This past Monday, close to $2 billion worth of merchandise was sold online in the United States. The biggest online shopping day of the year got only bigger, jumping an estimated 18 to 20 percent.
Not the first cent of sales tax was paid on most of these Cyber Monday transactions.
Meanwhile, brick-and-mortar stores, whose sales are taxed at the point of purchase, saw sales rise only a couple of percentage points during the Black Friday weekend preceding Cyber Monday.
Might there be a connection? Could it be that the price advantage created by this disparate tax treatment is helping to drive business from in-store sales to online, and pinching local governments in the process?
If there ever was an excuse to treat these two kinds of transactions differently for tax purposes, it no longer exists.
E-commerce is a large, established and growing presence. Even though face-to-face purchases still exceed online ones by about 7-to-1, the gap is steadily narrowing. Jeff Bezos, CEO of Amazon.com, thinks his company is on track to be the dominant player not just in e-commerce but all commerce. Amazon and others like it shouldn’t be getting a price break over the traditional stores from which they are stealing business.
That realization is slowing taking hold at the state and federal levels.
At the same time that online retailers were racking up sales on Cyber Monday, the Supreme Court in New York said it would not block a lower court’s decision to force out-of-state Internet sellers to collect and remit sales tax the same way that in-state businesses do.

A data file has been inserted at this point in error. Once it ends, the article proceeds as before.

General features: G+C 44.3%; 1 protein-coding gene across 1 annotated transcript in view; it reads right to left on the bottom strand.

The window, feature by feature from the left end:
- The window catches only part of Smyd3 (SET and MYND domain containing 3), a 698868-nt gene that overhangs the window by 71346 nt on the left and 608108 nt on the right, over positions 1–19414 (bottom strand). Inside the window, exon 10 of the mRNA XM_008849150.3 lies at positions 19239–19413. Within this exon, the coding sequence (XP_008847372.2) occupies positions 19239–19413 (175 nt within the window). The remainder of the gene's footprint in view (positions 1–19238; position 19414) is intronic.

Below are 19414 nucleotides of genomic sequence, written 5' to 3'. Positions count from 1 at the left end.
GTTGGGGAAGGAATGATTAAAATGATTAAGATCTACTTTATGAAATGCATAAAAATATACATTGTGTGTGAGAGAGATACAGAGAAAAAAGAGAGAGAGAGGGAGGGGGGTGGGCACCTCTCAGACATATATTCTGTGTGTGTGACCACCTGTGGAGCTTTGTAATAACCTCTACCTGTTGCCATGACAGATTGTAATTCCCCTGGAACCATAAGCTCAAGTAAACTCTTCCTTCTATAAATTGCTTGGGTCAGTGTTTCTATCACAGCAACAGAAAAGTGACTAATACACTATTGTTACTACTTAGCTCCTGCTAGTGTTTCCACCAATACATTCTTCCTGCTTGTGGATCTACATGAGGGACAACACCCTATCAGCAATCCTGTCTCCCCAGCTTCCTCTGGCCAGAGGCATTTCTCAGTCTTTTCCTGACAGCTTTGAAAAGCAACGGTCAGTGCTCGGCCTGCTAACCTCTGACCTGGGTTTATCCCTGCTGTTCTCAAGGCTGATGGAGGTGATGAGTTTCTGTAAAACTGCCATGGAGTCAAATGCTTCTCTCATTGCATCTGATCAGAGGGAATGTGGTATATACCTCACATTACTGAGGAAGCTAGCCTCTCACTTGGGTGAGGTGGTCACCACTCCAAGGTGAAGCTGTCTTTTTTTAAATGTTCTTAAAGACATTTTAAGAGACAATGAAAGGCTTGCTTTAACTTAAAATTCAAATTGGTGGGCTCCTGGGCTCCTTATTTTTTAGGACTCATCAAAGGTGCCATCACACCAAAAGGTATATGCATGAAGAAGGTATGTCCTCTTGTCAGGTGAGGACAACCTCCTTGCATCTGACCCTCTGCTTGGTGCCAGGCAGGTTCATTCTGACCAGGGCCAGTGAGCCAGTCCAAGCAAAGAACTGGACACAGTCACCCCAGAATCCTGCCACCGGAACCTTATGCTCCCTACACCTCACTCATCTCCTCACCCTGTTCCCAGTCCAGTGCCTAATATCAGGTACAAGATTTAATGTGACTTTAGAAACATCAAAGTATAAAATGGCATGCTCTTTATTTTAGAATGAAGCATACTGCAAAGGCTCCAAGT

The ruling could have ramifications beyond New York. It could encourage other states to do the same, given their concerns over the amount of revenue they have been losing to Internet and catalog sales. The National Conference of State Legislatures puts the figure at more than $23 billion last year, and almost certainly it’s grown even larger in 2013.
There’s also been movement in Congress to do something. Earlier this year, the Senate passed a bill, aptly titled the Marketplace Fairness Act, that requires Internet retailers doing more than $1 million in sales annually to collect state and local sales taxes based on where the shopper lives. Under present law, only Internet retailers with a physical presence in a state are required to collect sales taxes for that state. So far, the House has yet to act on the legislation.
Although anti-tax zealots object to the initiative, taxing Internet transactions is not actually creating a new tax. It is only creating a workable mechanism for collecting a tax that has been largely ignored.
In Mississippi and most states, buyers are supposed to pay use tax on purchases for which the seller did not collect a sales tax. Most individuals either don’t know about the law or, if they do, simply ignore it. They understand that it’s almost impossible for the tax man to catch this infraction.
Having the Internet retailer charge sales tax is the only practical way to collect the money and to stop the unfair pricing advantage that e-commerce presently enjoys.
Editor and Publisher